Q: What does it mean if some skin changes color?
A: Some skin changes are not harmful, but others, like redness, can point to a problem. Check the skin around the wound daily for changes. Show your healthcare provider any changes immediately.

Q: Can I use betadine or hydrogen peroxide on my wound?
A: No, we do not recommend these solutions because they can kill healthy cells.

Q: If I am a diabetic, why is it important to control my blood sugar?
A: High blood sugar can slow down or stop wound healing. Talk with your wound care provider about the best blood sugar level for you. If you have diabetes, eat properly and take your prescribed medications, including insulin, during hyperbaric treatment. We will check your blood sugar at each visit.

Q: What else should I report?
A: Tell your provider about:

  • Pain from your wound
  • Increased drainage from your wound
  • Redness of the skin around your wound
  • Bleeding from your wound
  • Changes in body temperature, blood pressure or mental awareness
  • Any new wounds
  • Medication changes
  • Trouble doing prescribed dressing changes

Frequently Asked Questions about Hyperbaric Oxygen Therapy (HBOT)

Q: What is HBOT and why is it used to treat wounds?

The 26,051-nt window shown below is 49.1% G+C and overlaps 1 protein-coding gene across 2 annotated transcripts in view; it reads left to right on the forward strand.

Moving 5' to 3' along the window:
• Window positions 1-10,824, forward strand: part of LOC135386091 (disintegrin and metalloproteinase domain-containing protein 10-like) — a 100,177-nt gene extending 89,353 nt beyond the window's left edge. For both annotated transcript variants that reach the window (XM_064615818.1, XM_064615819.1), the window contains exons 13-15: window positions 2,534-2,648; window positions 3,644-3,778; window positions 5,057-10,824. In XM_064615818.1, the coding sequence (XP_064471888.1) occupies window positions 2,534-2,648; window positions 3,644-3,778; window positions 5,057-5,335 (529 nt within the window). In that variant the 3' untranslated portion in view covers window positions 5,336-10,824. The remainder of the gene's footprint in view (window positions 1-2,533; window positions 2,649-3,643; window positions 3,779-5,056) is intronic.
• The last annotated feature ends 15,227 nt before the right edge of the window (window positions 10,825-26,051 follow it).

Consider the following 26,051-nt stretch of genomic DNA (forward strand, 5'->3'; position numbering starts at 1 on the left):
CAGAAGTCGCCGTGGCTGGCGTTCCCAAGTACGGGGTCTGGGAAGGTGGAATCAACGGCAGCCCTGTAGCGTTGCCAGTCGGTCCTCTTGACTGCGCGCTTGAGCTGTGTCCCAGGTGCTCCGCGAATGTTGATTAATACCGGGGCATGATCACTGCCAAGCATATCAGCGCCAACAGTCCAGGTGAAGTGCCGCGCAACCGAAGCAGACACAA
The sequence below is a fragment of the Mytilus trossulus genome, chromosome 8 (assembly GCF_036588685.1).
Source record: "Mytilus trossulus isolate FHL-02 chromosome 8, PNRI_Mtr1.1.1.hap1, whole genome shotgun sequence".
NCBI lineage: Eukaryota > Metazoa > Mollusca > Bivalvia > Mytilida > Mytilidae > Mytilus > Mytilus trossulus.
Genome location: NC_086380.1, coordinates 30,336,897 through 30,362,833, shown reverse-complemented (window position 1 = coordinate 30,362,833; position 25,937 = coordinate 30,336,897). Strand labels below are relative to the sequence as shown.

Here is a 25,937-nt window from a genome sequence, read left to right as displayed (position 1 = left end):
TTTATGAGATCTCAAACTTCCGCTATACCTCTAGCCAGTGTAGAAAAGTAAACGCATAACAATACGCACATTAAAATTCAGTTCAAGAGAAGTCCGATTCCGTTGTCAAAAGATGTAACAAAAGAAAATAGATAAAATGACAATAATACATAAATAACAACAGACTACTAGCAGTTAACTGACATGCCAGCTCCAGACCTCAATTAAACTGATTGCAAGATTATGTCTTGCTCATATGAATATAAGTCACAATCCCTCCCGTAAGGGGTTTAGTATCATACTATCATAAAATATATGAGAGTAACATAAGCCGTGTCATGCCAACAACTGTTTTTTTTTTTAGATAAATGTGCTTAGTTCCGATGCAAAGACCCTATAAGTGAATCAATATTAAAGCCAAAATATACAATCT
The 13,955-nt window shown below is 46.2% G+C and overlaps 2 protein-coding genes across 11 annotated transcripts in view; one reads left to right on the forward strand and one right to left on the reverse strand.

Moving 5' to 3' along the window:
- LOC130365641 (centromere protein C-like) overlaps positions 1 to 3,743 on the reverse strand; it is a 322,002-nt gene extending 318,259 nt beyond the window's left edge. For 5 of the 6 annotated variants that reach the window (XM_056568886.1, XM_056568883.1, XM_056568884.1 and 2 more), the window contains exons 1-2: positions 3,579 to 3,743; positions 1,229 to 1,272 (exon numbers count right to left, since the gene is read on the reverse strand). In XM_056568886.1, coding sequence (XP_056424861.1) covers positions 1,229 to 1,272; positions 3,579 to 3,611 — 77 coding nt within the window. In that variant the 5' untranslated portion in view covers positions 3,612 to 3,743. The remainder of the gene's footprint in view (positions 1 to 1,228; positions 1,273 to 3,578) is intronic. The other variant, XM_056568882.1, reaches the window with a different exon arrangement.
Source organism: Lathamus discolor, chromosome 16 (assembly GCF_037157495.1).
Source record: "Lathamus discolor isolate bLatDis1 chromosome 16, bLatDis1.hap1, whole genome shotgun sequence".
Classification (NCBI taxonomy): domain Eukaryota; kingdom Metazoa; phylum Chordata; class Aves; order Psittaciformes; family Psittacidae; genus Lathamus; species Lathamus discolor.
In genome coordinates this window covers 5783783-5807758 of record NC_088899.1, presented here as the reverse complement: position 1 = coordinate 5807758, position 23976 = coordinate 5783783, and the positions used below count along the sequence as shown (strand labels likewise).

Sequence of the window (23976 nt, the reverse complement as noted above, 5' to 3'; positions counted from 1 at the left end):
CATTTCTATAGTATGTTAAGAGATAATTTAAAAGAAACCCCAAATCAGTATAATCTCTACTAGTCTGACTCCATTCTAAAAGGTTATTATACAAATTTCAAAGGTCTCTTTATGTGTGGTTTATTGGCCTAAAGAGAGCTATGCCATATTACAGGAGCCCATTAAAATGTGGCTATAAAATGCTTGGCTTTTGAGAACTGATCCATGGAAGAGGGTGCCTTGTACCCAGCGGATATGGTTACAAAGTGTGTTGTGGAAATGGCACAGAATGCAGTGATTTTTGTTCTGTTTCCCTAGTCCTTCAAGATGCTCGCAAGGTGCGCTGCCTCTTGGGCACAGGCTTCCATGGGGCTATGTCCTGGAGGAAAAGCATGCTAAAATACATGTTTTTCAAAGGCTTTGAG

A: This is a medical treatment in which the patient is placed in an individual pressure chamber breathing 100% pure oxygen, compared with 21% oxygen in the air. The pressure of the oxygen in a hyperbaric oxygen chamber is 1.5 to 3 times atmospheric pressure. Wounds need oxygen to heal properly so this exposure can speed healing.

Q: Is HBOT therapy reimbursed by insurance?
A: Insurance often covers HBOT, although coverage depends on the diagnosis and insurance plan. Pre-authorization may be required. Check with your insurance plan.

Q: How is hyperbaric treatment given?
A:  You will lie on a stretcher and slide into the hyperbaric chamber. You breathe in normally. An attendant will watch you throughout the entire session.

Q: How long do treatments last?
A: Treatment sessions are about two hours long.

Q: How many treatments will I need?
A: Your diagnosis and clinical response will determine the number of treatments needed. Typically, patients have 10 to 30 treatments.

Q: What does hyperbaric treatment feel like?